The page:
Episode One: Sex Trafficking in the USA
Premiered January 26, 2015 on PBS
The Department of Justice estimates that there are 300,000 children at risk of being trafficked into sexual slavery in the U.S. In the first episode of A Path Appears, we meet the survivors behind these shocking numbers, and illuminate the widespread existence of this violent crime taking place across America.
Ashley Judd and Nicholas Kristof travel to Nashville where they visit the Magdalene House and meet Shana Goodwin, whose earliest memories are of being sexually abused by her grandfather. Shana guides them through the streets where her mother first sold her to a pimp at the age of 12. Shana, and the other survivors of sex trafficking and prostitution, paint a complex picture of the problems that exist and the solutions we need to see.
In Boston, Blake Lively joins Kristof as they visit the nationally recognized anti-trafficking organization My Life My Choice. We witness the devastating moment when Maria discovers her missing 15-year-old daughter, who she feared had fallen prey to a trafficker, being sold through backpage.com. Followed by relief from her daughter’s successful return and recovery. Then we meet Savannah, another young trafficking survivor who was stalked by an older man on a “sugar-daddy” website and then sold only to be held in sexual bondage. Months into her recovery, she is rebuilding her relationship with her mother, whose own history sheds light on the generational nature of trauma and exploitation.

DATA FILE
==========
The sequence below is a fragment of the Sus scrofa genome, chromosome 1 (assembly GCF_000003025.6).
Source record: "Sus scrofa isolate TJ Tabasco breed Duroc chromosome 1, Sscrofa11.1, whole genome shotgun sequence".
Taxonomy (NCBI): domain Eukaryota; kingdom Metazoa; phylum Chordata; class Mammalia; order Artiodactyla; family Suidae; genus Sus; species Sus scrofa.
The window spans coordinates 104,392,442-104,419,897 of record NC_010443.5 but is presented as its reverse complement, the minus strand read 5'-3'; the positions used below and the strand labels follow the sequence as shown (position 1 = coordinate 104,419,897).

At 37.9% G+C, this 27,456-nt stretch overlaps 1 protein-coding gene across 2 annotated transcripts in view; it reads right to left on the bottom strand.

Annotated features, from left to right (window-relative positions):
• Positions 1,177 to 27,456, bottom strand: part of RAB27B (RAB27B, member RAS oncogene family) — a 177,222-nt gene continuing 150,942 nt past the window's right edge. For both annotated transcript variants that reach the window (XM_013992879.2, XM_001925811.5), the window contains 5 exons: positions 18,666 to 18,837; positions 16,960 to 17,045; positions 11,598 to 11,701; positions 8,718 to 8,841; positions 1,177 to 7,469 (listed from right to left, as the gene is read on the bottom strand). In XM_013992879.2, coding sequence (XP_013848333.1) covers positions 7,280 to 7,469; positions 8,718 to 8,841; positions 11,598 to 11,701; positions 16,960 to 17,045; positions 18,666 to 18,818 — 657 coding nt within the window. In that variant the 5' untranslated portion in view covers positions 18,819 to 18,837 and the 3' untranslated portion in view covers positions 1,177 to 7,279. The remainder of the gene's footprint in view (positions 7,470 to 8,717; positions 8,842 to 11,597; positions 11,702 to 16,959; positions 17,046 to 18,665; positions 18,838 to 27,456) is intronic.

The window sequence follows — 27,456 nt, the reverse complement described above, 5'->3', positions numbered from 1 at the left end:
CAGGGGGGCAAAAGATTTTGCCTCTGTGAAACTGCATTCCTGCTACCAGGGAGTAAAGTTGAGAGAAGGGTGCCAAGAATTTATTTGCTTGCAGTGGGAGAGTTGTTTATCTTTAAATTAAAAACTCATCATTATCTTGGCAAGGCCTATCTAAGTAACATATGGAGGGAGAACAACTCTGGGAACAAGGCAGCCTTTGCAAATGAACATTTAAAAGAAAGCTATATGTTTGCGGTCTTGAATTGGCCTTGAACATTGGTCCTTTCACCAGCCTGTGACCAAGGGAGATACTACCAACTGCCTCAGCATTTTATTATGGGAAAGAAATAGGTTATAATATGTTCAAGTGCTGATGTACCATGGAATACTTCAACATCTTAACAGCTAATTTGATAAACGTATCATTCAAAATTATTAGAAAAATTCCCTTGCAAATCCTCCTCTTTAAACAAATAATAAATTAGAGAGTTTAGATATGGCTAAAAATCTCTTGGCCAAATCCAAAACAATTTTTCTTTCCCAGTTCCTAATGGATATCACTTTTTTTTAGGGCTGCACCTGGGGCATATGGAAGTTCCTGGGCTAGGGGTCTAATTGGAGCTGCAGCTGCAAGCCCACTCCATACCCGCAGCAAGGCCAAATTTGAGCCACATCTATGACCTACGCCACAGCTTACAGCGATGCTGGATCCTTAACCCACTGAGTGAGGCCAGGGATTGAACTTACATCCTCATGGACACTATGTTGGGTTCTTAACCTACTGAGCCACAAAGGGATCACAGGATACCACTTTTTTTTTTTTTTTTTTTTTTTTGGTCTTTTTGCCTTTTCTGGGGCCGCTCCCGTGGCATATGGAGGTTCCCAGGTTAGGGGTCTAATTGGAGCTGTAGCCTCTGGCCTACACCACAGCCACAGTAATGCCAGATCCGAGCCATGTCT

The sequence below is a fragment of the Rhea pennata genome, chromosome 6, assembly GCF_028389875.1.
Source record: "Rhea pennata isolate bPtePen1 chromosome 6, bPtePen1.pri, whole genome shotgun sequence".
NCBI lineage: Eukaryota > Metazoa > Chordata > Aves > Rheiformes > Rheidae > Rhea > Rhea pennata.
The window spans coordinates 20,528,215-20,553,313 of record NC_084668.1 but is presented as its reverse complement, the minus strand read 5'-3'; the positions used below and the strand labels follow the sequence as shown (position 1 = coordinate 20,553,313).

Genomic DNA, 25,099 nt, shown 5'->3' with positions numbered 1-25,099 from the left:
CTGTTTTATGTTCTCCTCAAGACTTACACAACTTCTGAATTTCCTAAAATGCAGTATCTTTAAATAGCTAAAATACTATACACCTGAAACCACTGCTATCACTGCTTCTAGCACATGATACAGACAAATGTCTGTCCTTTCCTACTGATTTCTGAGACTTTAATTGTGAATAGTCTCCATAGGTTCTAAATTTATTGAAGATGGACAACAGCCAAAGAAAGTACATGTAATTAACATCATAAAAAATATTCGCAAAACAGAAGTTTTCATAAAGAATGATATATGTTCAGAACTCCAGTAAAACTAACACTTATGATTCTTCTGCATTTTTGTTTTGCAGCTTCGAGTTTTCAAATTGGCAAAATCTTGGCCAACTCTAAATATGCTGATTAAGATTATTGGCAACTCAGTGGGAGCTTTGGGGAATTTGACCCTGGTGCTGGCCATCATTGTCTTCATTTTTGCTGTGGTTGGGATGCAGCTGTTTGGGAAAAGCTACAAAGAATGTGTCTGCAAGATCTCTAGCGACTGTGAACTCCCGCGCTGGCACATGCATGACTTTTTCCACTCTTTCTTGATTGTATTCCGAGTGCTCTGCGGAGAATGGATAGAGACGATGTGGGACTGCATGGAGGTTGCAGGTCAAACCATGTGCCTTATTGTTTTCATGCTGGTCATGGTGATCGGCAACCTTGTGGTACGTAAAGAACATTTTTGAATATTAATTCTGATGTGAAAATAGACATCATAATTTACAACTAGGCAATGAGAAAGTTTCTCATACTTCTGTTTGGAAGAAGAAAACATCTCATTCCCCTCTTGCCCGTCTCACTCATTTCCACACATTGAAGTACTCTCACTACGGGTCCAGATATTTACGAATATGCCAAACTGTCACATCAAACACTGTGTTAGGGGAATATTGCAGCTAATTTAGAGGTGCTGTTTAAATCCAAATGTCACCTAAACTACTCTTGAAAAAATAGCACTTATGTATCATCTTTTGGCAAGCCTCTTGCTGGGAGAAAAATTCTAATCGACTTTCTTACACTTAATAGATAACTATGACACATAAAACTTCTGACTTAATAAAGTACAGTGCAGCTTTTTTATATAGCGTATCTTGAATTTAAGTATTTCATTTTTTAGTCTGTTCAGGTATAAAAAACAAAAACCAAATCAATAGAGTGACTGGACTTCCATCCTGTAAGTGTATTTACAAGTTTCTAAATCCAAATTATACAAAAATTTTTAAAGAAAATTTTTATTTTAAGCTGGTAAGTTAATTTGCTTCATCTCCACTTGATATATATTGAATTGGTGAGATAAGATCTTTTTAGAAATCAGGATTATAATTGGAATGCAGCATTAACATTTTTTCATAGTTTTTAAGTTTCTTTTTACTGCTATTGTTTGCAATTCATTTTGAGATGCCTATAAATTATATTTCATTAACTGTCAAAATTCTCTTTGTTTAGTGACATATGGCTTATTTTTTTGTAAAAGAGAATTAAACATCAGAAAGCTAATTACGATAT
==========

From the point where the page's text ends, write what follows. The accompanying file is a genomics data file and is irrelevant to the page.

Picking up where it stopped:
Approximately 15 percent of American men regularly purchase sex, but few are ever penalized. Kristof and Malin Akerman address this statistic in Chicago when they visit Cook County Sheriff Tom Dart and his team who are leading the country in reshaping law enforcement’s response to prostitution and trafficking. We go behind the scenes on a sting operation to crack down on the buyers of sex on the annual, nationwide Day of Johns Arrest.
The episode concludes with a return to Nashville to revisit Magdalene’s social enterprise, Thistle Farms, which provides survivors with the full range of services necessary to their healing as well as essential job skills. Led by Reverend Becca Stevens, the program proves that while the reality is horrifying and the long-term impact on survivors is devastating, there are solutions.